A distinguished economic scholar and Caribbean leader, the late William Gilbert Demas served as the second President of the Caribbean Development Bank (CDB) from 1974 to 1988.
Elected on September 1, 1974, Mr. Demas served for three terms.

Prior to joining CDB, for four years Mr. Demas worked as Secretary-General of the CARIFTA Secretariat (which later became the Caribbean Community (CARICOM) Secretariat). During his distinguished career, Mr. Demas also served as Research Fellow in Economics at Queen’s House, Oxford, and Research Fellow at the Centre for Developing Area Studies, McGill University, and later a Visiting Associate Professor of Economics at the same university.

Mr. Demas also held the post of Adviser to the West Indies Trade Commissioner in London on Trade Policy. Additionally, he worked as an Economist in the Civil Service of Trinidad and Tobago, attaining the posts of Permanent Secretary in the Ministry of Planning and Development and subsequently, Economic Adviser to the Prime Minister.

When Mr. Demas left the presidency of CDB in 1988, it was to return to the public service of his homeland, Trinidad and Tobago, as Governor of the Central Bank.

In recognition of his distinguished service to the Region, William G. Demas received a number of honours, including the Trinity Cross, Trinidad and Tobago’s highest national award; the Cacique Crown of Honour from the Government of Guyana, the Companion of Honour from the Government of Barbados, the Order of San Carlos from the Government of Colombia, and an Honorary Doctor of Laws from the University of the West Indies and from the University of Warwick, England.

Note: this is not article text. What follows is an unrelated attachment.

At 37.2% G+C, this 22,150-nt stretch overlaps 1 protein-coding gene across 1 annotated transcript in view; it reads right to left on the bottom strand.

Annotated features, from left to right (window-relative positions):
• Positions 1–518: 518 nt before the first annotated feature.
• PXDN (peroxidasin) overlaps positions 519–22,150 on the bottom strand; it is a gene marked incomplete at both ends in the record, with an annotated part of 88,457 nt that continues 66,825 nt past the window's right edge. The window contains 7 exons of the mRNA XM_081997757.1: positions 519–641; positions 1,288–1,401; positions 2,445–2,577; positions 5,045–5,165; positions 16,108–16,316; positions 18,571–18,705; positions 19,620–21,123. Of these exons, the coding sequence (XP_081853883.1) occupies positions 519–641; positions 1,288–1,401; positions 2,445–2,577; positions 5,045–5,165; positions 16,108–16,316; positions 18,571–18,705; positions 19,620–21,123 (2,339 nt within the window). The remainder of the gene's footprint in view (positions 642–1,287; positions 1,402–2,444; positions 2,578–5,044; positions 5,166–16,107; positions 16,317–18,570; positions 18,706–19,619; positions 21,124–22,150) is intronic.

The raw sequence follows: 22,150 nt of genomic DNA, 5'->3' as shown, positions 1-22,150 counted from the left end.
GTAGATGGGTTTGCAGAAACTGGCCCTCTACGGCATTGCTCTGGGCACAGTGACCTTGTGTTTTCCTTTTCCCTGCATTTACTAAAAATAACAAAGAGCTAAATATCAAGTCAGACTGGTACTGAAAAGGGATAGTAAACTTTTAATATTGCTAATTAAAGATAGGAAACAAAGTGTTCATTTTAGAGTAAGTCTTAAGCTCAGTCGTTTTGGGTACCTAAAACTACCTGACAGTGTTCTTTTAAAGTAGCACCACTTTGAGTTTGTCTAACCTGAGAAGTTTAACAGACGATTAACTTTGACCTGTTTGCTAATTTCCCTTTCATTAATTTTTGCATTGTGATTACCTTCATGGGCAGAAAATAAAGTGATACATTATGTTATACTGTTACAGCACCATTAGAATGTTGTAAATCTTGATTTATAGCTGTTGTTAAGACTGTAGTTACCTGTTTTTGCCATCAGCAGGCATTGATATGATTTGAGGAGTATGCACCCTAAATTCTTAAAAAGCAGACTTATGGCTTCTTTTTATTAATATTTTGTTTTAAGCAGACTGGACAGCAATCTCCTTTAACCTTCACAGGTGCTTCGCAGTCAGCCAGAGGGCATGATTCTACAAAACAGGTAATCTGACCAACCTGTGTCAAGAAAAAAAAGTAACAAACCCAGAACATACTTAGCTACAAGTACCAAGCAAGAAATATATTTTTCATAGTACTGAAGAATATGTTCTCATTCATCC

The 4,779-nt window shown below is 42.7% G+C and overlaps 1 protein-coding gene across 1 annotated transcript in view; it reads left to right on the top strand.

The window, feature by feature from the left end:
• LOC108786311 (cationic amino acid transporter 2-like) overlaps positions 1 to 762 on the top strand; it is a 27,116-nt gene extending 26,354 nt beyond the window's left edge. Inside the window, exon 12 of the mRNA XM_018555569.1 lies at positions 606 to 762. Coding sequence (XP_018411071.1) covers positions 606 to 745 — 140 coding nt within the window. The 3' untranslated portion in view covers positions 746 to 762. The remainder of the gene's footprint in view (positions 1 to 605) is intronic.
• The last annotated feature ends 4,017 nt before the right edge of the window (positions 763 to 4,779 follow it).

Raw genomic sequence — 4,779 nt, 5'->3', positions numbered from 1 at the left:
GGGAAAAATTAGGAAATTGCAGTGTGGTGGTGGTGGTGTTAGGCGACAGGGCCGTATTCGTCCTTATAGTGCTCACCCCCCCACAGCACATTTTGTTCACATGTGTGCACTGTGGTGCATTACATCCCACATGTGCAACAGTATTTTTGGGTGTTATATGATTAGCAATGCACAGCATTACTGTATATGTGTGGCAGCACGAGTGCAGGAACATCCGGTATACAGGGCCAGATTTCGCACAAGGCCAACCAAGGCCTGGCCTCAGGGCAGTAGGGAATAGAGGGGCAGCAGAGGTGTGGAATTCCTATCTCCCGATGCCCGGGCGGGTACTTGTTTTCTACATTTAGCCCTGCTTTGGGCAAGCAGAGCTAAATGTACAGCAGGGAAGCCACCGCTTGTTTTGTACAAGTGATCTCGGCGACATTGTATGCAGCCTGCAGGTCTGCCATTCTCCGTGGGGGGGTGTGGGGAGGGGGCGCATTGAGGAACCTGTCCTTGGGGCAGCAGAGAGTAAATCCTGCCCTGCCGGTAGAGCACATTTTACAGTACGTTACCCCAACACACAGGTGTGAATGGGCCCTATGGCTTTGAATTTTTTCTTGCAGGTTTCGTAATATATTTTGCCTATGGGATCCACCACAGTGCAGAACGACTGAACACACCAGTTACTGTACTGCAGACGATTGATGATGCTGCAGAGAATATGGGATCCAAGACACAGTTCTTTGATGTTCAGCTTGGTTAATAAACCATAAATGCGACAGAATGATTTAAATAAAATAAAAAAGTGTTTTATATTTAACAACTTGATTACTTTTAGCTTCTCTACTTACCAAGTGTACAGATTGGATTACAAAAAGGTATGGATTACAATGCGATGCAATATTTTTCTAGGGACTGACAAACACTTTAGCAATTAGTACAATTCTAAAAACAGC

Mr. Demas was educated at the University of Cambridge, England, where he studied Economics and obtained the degrees of Bachelor of Arts, Master of Arts, and Master of Literature.

William G. Demas died on November 28, 1998.

1970 - 1973

Sir William Arthur Lewis

Economist and Nobel Prize Winner, the late Sir William Arthur Lewis, born January 23, 1915, in Saint Lucia, served at the first President of the Caribbean Development Bank (CDB) from 1970 to 1973.

Well known for his contributions in the field of economic development, industrial structure and history of the world economics, Sir Arthur Lewis’ career is characterised by many firsts.

Educated at the London School of Economics (LSE), Sir Arthur graduated with a Bachelor of Commerce in 1937. He went on to read for a Ph.D. in Industrial Economics, completing in 1940. While working on his Ph.D he was employed at LSE where he received rapid promotion; attaining the rank of Reader in Colonial Economics in 1947.